Google tossed this old post up to one of my referrals. I am reposting it although it is a year and a half old and some of the links are no longer active. Reading over it again, I recall how badly I was affected by watching a stoning video. I guess if the reader wants to see one it's out there to be had, but verbal descriptions are enough for me. Last week a family member rented the movie Blood Diamond and I had to find something else to do after seeing the savagery of how child soldiers are captured and trained.
So why repost this piece?
Because I want to remind myself and all who read it how close we are to our ugliest impulses. All are complicit. Stoning is not very different from other forms of capital punishment. Even if we as citizens don't personally participate, thanks to a modern, sanitized system, the final responsibility remains with us. This is especially true in representative forms of government. In totalitarian systems we might be able to blame a tyrant.
There is an online video of stoning linked at Pebble Pie. [Link no longer active] I started to watch it but stopped as soon as bloodstains appeared, so I can't report what is on the entire link. What I watched was all I needed. The person being stoned to death is bound in sheets, very much like a cocoon, then stood in a hole up to about the waist. The hole is filled in so there can be no escape and the arms remain bound. The stoning is performed by a crowd of people, presumably ordinary people who want to participate, using rocks, the size of which is also governed by Sharia law. Stones cannot be as small as "pebbles" which would have little effect (no play on words, I'm sure, for the blog host) nor large enough to kill the person with one or two blows, which would bring the punishment to an end too quickly.
This video is not just a documentary. It begins with warnings and other information that lean toward editorial comments, such as "Islam, the religion of peace." These ironic reminders appeared several times in the narrative lest the viewer forget what he is watching.
The images I saw were so haunting that I have been thinking about them for a day. I wish I had not watched as much as I did, but I have been thinking about the editorial screens as much as the content of the video. The comment screens are intended to underscore the savagery of what is being done, associate that level of cruelty with Muslims, and make peace-loving people cringe in horror that they are not even close to that level of barbarity.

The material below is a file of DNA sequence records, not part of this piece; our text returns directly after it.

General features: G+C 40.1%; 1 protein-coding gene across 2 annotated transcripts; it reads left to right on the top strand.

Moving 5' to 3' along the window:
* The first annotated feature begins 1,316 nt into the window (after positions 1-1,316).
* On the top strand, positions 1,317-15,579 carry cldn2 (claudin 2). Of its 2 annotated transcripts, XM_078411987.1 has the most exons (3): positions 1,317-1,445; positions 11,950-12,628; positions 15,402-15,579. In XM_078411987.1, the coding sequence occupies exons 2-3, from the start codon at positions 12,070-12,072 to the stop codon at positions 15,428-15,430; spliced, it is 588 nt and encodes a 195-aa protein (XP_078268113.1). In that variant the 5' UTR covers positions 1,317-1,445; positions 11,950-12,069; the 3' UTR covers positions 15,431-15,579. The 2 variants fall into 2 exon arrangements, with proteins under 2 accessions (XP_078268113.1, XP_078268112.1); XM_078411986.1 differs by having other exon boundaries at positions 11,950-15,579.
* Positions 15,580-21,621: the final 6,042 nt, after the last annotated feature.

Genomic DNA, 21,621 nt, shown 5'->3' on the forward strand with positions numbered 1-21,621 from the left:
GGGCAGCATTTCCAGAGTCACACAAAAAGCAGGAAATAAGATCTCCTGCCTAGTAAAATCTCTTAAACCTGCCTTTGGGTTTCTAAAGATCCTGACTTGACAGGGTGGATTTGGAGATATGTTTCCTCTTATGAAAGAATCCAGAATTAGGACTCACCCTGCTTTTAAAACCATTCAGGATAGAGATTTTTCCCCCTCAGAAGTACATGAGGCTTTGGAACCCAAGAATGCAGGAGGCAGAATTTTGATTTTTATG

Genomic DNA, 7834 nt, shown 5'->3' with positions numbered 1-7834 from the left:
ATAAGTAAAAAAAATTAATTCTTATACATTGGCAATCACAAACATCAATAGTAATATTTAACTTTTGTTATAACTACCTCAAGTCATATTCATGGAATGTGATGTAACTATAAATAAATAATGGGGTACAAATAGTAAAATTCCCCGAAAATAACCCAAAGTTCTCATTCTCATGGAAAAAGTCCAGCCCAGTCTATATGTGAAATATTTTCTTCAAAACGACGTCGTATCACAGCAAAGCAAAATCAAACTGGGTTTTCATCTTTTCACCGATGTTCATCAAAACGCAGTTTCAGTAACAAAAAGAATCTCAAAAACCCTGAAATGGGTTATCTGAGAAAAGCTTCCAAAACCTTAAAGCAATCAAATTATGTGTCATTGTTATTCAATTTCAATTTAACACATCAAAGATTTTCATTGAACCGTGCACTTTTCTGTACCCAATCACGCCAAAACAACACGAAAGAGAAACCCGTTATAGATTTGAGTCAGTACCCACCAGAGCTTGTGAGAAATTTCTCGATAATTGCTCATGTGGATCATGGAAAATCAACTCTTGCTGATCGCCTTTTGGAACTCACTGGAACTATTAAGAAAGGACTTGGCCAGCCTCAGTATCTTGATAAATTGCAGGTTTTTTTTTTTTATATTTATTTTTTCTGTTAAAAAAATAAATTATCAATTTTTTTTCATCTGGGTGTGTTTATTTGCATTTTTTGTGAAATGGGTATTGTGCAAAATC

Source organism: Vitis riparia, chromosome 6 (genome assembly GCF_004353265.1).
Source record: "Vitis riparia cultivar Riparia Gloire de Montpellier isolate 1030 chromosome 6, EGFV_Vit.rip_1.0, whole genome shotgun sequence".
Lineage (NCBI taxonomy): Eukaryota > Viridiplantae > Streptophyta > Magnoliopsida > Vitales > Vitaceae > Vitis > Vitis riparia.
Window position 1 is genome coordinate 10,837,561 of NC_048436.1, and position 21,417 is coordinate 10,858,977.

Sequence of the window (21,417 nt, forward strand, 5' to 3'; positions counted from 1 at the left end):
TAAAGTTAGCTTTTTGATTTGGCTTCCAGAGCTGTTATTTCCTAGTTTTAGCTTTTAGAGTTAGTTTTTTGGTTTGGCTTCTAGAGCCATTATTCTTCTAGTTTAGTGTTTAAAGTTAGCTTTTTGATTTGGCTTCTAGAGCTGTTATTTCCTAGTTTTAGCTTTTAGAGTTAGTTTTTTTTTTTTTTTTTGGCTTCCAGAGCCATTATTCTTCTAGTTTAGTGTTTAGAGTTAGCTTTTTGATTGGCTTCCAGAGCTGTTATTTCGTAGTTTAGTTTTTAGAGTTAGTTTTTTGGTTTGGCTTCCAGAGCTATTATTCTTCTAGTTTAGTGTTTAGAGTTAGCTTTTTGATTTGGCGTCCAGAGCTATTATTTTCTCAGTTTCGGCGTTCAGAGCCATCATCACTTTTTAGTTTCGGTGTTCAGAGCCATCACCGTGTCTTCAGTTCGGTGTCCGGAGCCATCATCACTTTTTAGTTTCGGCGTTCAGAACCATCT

After thinking about it, I have not come to that conclusion. As an opponent of capital punishment I find that video to be nothing more than another reason to remain strong in my opposition. As I have stated elsewhere, my objection to capital punishment is not what it does to the subject, but what it does to society, us - you and I, as executioners. In the same way that a very different value system practiced in countries guided by Sharia law seems barbaric to us, our own methods of executing criminals have isolated us from capital punishment in a way that most people cannot imagine they have anything to do with it personally.
A crowd of ordinary people casting stones is not very different from more clinical methods of execution. That execution is more easily understood as what it really is: society turning on one of its own for the protection of some greater purpose, whatever they imagine that purpose to be. We are a generation of meat-lovers but most people, except for hunters and fishermen, recoil at the idea of slaughtering even a chicken for dinner. As a recent link shows there are plenty among us who seem to have little problem with killing other people and celebrating what they have done, but those people are acting in the line of duty, don't you know. [Additional link May 11, 2007: This art "installation" by an Iraqi in America allows web visitors to fire paintballs at him day and night for a month. And they do.] [Followup LINK to the paintball story. Very revealing.] We have improved civilized behavior to the point that we have trained executioners instead of doing the job personally. Likewise, we develop trained warriors to kill designated enemies.
Spare me the indignation about stoning. The practice predates the New Testament. That does not mean I approve. Forms differ in the level of cruelty, but result is the same: society kills one of its own. We who are peaceful and loving have more civilized ways of expressing that love, don't we?